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Posted at 12:37 PM ET, 01/17/2013

Why today’s storm isn’t a big snow producer for Washington, D.C.


Evolution of upper level disturbances for today’s storm (top) and the January 26, 2011 “Commutageddon” storm (bottom). (WeatherBell.com (top) and NWS (bottom))

The last time we had at least two inches of snow in Washington, D.C. was January 26, 2011. And it was a blockbuster - dumping 5-10 inches of thundersnow at the height of rush hour. The storm stranded thousands of cars for hours. We named the storm Commutageddon. Others called it Carmageddon.

Today’s storm effects in D.C. will bear little resemblance to that paralyzing event and there are good meteorological reasons for it.


Examining the graphic at the top of this post is in­cred­ibly instructive. In a lot of ways, the Commutageddon storm and today’s event are remarkably similar, but the differences between the two events have a profound impact on the kind of weather D.C. experiences.

The graphic above displays the evolution of upper level disturbance (about three miles high in the atmosphere) driving each storm. Pay attention to black ‘x’s (surrounded by red and pink areas) in each of the graphic panels representing the center of the two disturbances (at two different time steps).

Both disturbances are fairly impressive, taking a similar track - from the lower Mississippi river valley to the Mid-Atlantic. These are historically good snow tracks for D.C. since they are to our south, keeping us on the cold side of the storms. But what’s important here is that the two disturbances are in opposite phases of development.

Do you notice how today’s disturbance unwinds and becomes less well-defined over time (top panels above)? At 7 a.m. today, notice the series of closed circular contours around it in western Mississippi. By early tomorrow morning, when the disturbance reaches the North Carolina coast, the contours open up. That signifies a weakening or decaying disturbance (rising pressures) - one which is unwinding or spinning down.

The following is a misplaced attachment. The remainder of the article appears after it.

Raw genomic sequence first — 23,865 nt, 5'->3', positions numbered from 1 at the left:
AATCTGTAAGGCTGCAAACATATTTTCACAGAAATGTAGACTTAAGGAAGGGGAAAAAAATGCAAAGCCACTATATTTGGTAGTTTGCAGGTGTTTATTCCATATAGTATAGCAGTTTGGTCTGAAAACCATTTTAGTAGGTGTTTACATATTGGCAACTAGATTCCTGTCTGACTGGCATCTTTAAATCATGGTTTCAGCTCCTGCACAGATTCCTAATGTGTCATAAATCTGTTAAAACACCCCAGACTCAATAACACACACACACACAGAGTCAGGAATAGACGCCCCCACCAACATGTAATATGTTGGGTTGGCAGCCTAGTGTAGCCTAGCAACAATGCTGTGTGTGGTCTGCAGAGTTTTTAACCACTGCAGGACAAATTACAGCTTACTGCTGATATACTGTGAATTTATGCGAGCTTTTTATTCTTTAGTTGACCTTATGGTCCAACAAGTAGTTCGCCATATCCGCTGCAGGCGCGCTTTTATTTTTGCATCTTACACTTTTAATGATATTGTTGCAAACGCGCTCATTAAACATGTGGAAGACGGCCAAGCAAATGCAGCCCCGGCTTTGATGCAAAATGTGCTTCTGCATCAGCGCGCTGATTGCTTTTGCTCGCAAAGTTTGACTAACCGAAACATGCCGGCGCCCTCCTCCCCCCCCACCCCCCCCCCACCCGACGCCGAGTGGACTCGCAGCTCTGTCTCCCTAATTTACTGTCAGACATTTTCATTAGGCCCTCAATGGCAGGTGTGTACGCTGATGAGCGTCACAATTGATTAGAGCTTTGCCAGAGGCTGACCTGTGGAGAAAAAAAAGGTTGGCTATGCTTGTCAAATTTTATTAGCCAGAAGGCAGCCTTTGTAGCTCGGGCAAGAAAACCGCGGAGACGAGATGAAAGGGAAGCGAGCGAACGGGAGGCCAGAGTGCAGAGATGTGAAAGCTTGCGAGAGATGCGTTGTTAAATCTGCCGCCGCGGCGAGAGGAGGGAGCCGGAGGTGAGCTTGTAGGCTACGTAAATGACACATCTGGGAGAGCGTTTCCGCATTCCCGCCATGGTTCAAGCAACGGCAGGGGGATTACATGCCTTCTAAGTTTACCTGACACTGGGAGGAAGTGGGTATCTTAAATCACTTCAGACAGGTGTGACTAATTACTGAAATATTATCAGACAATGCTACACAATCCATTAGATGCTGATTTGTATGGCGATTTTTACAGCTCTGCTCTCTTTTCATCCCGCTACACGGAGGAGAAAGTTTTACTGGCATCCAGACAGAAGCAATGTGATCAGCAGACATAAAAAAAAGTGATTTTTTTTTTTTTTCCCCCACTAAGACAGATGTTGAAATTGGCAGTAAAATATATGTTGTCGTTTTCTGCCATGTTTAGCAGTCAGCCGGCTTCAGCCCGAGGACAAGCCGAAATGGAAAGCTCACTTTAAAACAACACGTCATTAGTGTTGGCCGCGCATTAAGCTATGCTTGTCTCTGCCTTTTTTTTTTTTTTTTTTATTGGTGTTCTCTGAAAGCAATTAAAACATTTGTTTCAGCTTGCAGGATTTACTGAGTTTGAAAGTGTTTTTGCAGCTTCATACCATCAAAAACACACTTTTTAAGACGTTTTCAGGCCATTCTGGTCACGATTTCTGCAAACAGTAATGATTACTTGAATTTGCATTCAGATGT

A water vapor view of Commutageddon in 2011. It was a very well-defined, mature storm when it hit D.C. with a classic “comma-head”.
In contrast, notice how the Commutageddon disturbance winds-up (bottom panels above). The curved counters surrounding the disturbance in the lower Mississippi river valley on the evening of January 25 become closed near the Virginia Capes the evening of January 26. This signals a deepening or intensifying storm (falling pressures).

Related: What made Commutageddon special?

So, in 2011, we were dealing with a strengthening storm, today we’re tracking one which is weakening. Thus, it should not be surprising forecast precipitation amounts are lower.

Also, the 2011 disturbance tracked probably about 100 miles north compared to today’s disturbance. As we know from our accumulation map for today’s storm, 100 miles makes a big difference.

Finally, during the 2011 storm, while cold air was still somewhat marginal, there was more of it in place leading up to the storm than this year.

So when you consider together this year’s weakening disturbance, farther south track, and lesser quantities of cold air relative to Commutageddon, it’s easy to understand why snowfall amounts will be much less.

By  |  12:37 PM ET, 01/17/2013

Categories:  Latest, Winter Storms, History

 
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